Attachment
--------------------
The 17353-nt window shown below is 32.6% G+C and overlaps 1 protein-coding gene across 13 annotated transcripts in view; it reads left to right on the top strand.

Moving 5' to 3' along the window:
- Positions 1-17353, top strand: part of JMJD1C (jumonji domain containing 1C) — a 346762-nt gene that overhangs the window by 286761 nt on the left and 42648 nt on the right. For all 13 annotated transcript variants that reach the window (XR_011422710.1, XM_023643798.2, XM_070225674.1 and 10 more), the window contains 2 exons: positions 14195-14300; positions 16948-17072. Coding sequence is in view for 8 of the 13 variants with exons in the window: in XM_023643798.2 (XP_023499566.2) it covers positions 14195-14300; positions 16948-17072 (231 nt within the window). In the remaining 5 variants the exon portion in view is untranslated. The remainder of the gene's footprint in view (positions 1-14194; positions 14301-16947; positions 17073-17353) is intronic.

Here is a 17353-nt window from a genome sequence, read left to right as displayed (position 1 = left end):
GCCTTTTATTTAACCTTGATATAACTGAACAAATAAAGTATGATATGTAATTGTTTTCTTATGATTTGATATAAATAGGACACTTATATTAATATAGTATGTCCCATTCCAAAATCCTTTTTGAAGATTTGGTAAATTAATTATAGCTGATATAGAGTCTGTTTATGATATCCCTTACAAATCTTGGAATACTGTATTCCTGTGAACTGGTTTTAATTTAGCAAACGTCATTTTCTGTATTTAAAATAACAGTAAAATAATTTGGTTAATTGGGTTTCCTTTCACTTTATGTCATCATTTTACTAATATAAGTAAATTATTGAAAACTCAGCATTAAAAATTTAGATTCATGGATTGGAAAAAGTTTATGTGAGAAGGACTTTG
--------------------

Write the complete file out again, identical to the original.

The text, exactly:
The 17353-nt window shown below is 32.6% G+C and overlaps 1 protein-coding gene across 13 annotated transcripts in view; it reads left to right on the top strand.

Moving 5' to 3' along the window:
- Positions 1-17353, top strand: part of JMJD1C (jumonji domain containing 1C) — a 346762-nt gene that overhangs the window by 286761 nt on the left and 42648 nt on the right. For all 13 annotated transcript variants that reach the window (XR_011422710.1, XM_023643798.2, XM_070225674.1 and 10 more), the window contains 2 exons: positions 14195-14300; positions 16948-17072. Coding sequence is in view for 8 of the 13 variants with exons in the window: in XM_023643798.2 (XP_023499566.2) it covers positions 14195-14300; positions 16948-17072 (231 nt within the window). In the remaining 5 variants the exon portion in view is untranslated. The remainder of the gene's footprint in view (positions 1-14194; positions 14301-16947; positions 17073-17353) is intronic.

Here is a 17353-nt window from a genome sequence, read left to right as displayed (position 1 = left end):
GCCTTTTATTTAACCTTGATATAACTGAACAAATAAAGTATGATATGTAATTGTTTTCTTATGATTTGATATAAATAGGACACTTATATTAATATAGTATGTCCCATTCCAAAATCCTTTTTGAAGATTTGGTAAATTAATTATAGCTGATATAGAGTCTGTTTATGATATCCCTTACAAATCTTGGAATACTGTATTCCTGTGAACTGGTTTTAATTTAGCAAACGTCATTTTCTGTATTTAAAATAACAGTAAAATAATTTGGTTAATTGGGTTTCCTTTCACTTTATGTCATCATTTTACTAATATAAGTAAATTATTGAAAACTCAGCATTAAAAATTTAGATTCATGGATTGGAAAAAGTTTATGTGAGAAGGACTTTG